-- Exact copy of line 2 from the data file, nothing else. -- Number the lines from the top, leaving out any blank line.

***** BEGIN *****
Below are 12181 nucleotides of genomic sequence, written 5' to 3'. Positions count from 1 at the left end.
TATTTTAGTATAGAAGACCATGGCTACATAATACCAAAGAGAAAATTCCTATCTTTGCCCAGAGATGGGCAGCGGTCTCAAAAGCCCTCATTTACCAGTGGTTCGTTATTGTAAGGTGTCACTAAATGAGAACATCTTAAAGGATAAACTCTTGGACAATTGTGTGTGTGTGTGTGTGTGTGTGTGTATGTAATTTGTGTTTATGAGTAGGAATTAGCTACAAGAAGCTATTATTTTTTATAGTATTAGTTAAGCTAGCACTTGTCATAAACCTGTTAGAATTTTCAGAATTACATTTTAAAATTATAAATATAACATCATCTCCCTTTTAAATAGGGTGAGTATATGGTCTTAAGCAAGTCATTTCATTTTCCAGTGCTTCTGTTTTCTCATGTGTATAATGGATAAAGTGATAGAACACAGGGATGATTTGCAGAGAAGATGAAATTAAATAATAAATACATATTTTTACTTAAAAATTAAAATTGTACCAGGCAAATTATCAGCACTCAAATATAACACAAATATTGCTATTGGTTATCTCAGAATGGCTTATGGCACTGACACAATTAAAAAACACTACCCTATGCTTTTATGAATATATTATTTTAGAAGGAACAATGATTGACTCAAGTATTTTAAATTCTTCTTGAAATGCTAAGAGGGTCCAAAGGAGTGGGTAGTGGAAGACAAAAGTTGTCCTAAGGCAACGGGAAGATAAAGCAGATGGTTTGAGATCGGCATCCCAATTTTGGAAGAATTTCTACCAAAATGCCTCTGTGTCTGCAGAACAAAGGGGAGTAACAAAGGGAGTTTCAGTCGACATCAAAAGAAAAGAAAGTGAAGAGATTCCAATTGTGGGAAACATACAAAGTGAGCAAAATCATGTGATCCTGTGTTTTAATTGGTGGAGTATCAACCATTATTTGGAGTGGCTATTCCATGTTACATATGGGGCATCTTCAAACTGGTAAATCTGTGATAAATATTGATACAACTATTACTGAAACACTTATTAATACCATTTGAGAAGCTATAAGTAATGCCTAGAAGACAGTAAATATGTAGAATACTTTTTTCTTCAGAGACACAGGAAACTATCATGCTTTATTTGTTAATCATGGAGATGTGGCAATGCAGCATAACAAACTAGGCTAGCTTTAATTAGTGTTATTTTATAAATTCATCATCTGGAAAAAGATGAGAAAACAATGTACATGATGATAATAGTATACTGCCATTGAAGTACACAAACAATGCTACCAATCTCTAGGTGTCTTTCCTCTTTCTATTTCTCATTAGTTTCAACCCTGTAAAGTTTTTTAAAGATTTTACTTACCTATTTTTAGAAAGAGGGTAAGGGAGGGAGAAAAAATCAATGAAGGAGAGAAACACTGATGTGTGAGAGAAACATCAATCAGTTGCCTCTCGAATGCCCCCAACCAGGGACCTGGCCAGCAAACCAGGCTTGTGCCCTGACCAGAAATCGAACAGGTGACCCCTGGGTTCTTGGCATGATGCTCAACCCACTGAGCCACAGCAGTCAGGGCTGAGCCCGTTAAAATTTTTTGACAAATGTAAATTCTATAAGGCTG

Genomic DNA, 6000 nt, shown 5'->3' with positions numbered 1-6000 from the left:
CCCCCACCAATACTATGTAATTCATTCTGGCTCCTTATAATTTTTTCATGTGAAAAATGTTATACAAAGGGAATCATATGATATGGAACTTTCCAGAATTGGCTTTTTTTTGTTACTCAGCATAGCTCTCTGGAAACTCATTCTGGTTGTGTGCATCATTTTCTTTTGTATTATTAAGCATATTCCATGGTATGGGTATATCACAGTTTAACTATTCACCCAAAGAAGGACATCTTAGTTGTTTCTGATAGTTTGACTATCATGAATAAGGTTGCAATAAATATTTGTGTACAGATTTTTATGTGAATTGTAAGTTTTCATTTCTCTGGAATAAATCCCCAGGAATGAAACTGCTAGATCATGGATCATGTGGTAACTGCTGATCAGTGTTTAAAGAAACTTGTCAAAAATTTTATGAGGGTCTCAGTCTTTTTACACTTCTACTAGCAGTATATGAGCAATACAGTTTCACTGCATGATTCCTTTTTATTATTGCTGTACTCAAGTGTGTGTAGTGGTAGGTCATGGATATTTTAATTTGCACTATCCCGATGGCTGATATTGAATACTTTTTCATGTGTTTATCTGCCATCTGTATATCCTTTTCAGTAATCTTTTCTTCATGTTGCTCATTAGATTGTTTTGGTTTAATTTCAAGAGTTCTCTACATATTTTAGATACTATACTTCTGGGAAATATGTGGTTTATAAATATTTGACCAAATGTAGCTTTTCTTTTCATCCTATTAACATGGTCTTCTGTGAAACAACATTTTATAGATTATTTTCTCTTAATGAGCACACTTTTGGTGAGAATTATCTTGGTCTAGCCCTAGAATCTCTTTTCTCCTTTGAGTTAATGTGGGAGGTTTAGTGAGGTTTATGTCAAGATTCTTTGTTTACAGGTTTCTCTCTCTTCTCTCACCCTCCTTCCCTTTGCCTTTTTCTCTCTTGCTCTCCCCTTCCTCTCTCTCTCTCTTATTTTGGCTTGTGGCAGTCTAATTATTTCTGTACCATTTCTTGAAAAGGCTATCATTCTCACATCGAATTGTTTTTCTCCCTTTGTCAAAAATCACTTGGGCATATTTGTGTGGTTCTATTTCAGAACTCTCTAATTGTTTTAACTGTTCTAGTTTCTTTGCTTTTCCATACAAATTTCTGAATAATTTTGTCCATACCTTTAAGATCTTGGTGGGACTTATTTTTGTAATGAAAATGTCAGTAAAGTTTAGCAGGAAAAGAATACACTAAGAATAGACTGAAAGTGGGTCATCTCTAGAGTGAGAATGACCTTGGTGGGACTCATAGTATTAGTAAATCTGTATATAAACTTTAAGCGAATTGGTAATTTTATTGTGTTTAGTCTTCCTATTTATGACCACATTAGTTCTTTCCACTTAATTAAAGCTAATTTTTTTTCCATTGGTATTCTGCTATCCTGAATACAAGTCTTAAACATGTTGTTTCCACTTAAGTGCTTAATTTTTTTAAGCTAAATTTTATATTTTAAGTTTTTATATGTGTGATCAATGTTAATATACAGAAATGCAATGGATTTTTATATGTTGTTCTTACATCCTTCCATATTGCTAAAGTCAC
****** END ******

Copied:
TATTTTAGTATAGAAGACCATGGCTACATAATACCAAAGAGAAAATTCCTATCTTTGCCCAGAGATGGGCAGCGGTCTCAAAAGCCCTCATTTACCAGTGGTTCGTTATTGTAAGGTGTCACTAAATGAGAACATCTTAAAGGATAAACTCTTGGACAATTGTGTGTGTGTGTGTGTGTGTGTGTGTATGTAATTTGTGTTTATGAGTAGGAATTAGCTACAAGAAGCTATTATTTTTTATAGTATTAGTTAAGCTAGCACTTGTCATAAACCTGTTAGAATTTTCAGAATTACATTTTAAAATTATAAATATAACATCATCTCCCTTTTAAATAGGGTGAGTATATGGTCTTAAGCAAGTCATTTCATTTTCCAGTGCTTCTGTTTTCTCATGTGTATAATGGATAAAGTGATAGAACACAGGGATGATTTGCAGAGAAGATGAAATTAAATAATAAATACATATTTTTACTTAAAAATTAAAATTGTACCAGGCAAATTATCAGCACTCAAATATAACACAAATATTGCTATTGGTTATCTCAGAATGGCTTATGGCACTGACACAATTAAAAAACACTACCCTATGCTTTTATGAATATATTATTTTAGAAGGAACAATGATTGACTCAAGTATTTTAAATTCTTCTTGAAATGCTAAGAGGGTCCAAAGGAGTGGGTAGTGGAAGACAAAAGTTGTCCTAAGGCAACGGGAAGATAAAGCAGATGGTTTGAGATCGGCATCCCAATTTTGGAAGAATTTCTACCAAAATGCCTCTGTGTCTGCAGAACAAAGGGGAGTAACAAAGGGAGTTTCAGTCGACATCAAAAGAAAAGAAAGTGAAGAGATTCCAATTGTGGGAAACATACAAAGTGAGCAAAATCATGTGATCCTGTGTTTTAATTGGTGGAGTATCAACCATTATTTGGAGTGGCTATTCCATGTTACATATGGGGCATCTTCAAACTGGTAAATCTGTGATAAATATTGATACAACTATTACTGAAACACTTATTAATACCATTTGAGAAGCTATAAGTAATGCCTAGAAGACAGTAAATATGTAGAATACTTTTTTCTTCAGAGACACAGGAAACTATCATGCTTTATTTGTTAATCATGGAGATGTGGCAATGCAGCATAACAAACTAGGCTAGCTTTAATTAGTGTTATTTTATAAATTCATCATCTGGAAAAAGATGAGAAAACAATGTACATGATGATAATAGTATACTGCCATTGAAGTACACAAACAATGCTACCAATCTCTAGGTGTCTTTCCTCTTTCTATTTCTCATTAGTTTCAACCCTGTAAAGTTTTTTAAAGATTTTACTTACCTATTTTTAGAAAGAGGGTAAGGGAGGGAGAAAAAATCAATGAAGGAGAGAAACACTGATGTGTGAGAGAAACATCAATCAGTTGCCTCTCGAATGCCCCCAACCAGGGACCTGGCCAGCAAACCAGGCTTGTGCCCTGACCAGAAATCGAACAGGTGACCCCTGGGTTCTTGGCATGATGCTCAACCCACTGAGCCACAGCAGTCAGGGCTGAGCCCGTTAAAATTTTTTGACAAATGTAAATTCTATAAGGCTG